Last updated: April 10, 2014 2:40 pm

Bank of England maintains course on rates and QE

A man passes the Bank of England in London in this January 16, 2014 file photo. To match Insight BRITAIN FOREX/MANIPULATION REUTERS/Luke Macgregor/Files (BRITAIN - Tags: BUSINESS)©Reuters

The Bank of England’s Monetary Policy Committee voted to keep monetary policy steady on Thursday, with the base rate at its historical low of 0.5 per cent and gilt purchases at £375bn. The base rate has now been below 1 per cent for more than five years.

With inflation running at a four-year low of 1.7 per cent, comfortably below the BoE’s 2 per cent target, the MPC appears in no hurry to raise rates, despite increasing signs that the UK economic recovery is strengthening.

Simon Wells, chief UK economist at HSBC, said that with three MPC members set to leave by August, “policy should be on autopilot until late summer.”

“At that point, things will get more interesting as unemployment should be below 7 per cent, and the MPC will have more data on slack and any recovery in productivity and wage growth.”

As part of governor Mark Carney’s restructure of the bank, Spencer Dale, Charlie Bean and Paul Fisher are leaving the committee, to be replaced by new deputy governor Minouche Shafik, Andy Haldane and Ben Broadbent.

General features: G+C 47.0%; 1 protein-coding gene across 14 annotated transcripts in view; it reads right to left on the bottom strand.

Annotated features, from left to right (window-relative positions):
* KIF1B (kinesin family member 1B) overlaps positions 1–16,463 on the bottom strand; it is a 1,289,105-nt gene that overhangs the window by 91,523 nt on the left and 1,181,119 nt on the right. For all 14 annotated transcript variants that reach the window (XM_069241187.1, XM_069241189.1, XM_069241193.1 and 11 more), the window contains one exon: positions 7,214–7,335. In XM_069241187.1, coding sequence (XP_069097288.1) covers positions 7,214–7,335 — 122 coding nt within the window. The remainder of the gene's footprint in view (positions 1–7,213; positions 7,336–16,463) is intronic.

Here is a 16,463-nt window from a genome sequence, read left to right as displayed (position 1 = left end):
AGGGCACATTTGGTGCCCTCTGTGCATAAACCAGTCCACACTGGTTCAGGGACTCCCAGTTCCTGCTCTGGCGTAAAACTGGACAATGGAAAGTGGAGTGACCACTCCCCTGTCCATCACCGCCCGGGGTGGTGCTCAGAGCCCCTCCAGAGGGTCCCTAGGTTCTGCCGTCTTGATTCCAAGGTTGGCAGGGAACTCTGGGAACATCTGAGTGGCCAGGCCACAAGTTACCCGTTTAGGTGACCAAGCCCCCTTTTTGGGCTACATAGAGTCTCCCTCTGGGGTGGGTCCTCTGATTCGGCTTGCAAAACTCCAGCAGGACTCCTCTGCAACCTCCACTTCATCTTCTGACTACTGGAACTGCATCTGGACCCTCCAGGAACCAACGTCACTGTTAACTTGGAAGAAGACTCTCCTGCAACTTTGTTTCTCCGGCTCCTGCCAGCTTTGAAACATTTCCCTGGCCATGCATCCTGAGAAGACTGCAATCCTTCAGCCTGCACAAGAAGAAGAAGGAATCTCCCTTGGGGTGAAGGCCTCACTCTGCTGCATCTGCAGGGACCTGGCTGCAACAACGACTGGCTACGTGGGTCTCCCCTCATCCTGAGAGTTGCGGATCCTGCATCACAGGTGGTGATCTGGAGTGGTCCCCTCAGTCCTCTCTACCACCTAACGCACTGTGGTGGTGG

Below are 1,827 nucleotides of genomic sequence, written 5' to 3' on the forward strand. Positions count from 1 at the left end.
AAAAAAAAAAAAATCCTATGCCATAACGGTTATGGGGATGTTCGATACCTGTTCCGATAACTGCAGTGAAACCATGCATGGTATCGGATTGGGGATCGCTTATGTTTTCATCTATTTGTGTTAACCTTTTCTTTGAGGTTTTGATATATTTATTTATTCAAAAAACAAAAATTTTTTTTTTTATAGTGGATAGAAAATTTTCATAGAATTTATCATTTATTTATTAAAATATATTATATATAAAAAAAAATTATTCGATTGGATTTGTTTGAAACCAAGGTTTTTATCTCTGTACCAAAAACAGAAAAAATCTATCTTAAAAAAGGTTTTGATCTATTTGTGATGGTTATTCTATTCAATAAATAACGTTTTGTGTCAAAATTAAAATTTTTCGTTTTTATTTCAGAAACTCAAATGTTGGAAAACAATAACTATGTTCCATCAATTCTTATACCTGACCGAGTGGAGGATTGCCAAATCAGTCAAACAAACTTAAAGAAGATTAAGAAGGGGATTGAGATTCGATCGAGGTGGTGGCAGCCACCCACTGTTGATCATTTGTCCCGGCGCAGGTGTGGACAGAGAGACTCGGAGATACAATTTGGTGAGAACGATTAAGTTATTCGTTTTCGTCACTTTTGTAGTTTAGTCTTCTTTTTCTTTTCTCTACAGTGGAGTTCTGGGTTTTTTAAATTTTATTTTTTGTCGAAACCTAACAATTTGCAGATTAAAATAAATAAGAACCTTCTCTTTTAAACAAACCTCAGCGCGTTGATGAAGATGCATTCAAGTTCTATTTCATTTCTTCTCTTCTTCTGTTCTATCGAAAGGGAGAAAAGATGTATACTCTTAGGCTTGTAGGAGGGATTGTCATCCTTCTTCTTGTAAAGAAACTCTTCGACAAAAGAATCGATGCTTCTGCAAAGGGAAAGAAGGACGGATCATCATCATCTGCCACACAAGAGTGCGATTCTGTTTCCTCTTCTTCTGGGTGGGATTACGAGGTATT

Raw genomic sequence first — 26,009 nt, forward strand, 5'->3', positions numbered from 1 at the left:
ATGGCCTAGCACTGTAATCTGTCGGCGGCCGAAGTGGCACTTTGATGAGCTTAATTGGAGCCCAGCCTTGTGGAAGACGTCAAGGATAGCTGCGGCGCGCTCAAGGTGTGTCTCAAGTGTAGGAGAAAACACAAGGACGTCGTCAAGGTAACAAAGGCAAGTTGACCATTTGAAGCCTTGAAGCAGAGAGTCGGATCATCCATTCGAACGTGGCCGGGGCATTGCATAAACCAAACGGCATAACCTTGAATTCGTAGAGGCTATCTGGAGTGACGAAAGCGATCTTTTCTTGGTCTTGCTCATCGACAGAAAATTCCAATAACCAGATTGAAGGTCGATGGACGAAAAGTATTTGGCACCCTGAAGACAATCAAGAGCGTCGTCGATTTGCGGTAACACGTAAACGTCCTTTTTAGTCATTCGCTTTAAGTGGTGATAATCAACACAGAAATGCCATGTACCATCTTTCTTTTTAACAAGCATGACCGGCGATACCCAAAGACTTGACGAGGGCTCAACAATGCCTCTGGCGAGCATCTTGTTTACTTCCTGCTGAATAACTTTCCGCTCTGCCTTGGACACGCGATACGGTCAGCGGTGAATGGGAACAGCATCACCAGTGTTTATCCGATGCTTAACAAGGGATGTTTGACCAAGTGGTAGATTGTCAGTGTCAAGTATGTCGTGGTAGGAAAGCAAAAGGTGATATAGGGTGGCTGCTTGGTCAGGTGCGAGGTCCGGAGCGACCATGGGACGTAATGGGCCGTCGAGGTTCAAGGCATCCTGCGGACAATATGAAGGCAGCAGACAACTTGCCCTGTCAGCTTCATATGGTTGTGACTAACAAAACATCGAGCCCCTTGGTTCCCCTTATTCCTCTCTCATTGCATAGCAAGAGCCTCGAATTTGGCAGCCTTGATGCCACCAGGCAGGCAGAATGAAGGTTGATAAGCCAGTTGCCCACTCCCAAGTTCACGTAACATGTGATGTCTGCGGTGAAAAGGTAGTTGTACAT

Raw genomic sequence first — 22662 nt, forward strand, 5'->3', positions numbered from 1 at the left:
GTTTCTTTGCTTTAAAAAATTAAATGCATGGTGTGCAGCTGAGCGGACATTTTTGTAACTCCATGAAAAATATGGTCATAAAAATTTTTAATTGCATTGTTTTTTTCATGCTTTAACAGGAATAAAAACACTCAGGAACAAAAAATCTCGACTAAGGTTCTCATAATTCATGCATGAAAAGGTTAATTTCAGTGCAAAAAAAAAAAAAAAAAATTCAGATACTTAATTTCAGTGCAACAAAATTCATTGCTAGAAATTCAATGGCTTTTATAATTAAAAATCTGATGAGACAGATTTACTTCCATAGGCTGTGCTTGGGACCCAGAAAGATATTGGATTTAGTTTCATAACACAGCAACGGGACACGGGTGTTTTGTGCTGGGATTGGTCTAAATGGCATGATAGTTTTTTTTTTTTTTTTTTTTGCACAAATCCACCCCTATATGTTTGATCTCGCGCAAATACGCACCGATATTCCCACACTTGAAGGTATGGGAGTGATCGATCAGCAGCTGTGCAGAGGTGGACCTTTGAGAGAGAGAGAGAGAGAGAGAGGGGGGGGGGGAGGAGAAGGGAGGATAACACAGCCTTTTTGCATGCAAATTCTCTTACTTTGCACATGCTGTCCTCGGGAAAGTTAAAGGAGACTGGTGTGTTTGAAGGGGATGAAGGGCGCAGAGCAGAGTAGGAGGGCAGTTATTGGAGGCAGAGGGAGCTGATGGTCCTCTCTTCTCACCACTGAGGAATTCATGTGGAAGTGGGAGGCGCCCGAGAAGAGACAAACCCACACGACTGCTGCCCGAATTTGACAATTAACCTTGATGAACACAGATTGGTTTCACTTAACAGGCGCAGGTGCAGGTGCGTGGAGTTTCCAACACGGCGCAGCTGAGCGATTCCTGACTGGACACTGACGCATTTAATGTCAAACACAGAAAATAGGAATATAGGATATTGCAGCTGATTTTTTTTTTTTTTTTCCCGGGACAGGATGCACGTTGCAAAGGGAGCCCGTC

Under the BoE’s revised forward guidance policy, the bank will not consider any rate rises until unemployment falls below 7 per cent (it is currently at 7.2 per cent). It will then monitor the extent to which spare capacity in the labour market is reduced before raising rates. Most economists are not expecting rates to climb before spring 2015.

But policy makers will be alert to concerns that the rapid acceleration of the housing market, notably in London and the southeast, risks stoking a house price bubble.

Any action to cool the market is likely to come from the BoE’s Financial Policy Committee, which has the power to tighten underwriting standards on mortgages or require banks to hold more capital against specific loan types – such as high loan-to-value mortgages.

Data on Thursday morning from the Council of Mortgage Lenders showed lending for owner-occupier purchases was flat in February, but jumped 33 per cent compared with the same month last year.

Loans for buy-to-let properties were down 9 per cent from January, but up 39 per cent on the previous year.

Paul Smee, director-general of the CML, said: “We would expect a seasonal lending dip around this time of year. However, lending to both first-time buyers and home movers bucks this trend, continuing to show momentum. The substantial year-on-year growth shows how far the market has moved since the flat period experienced up until around a year ago.”

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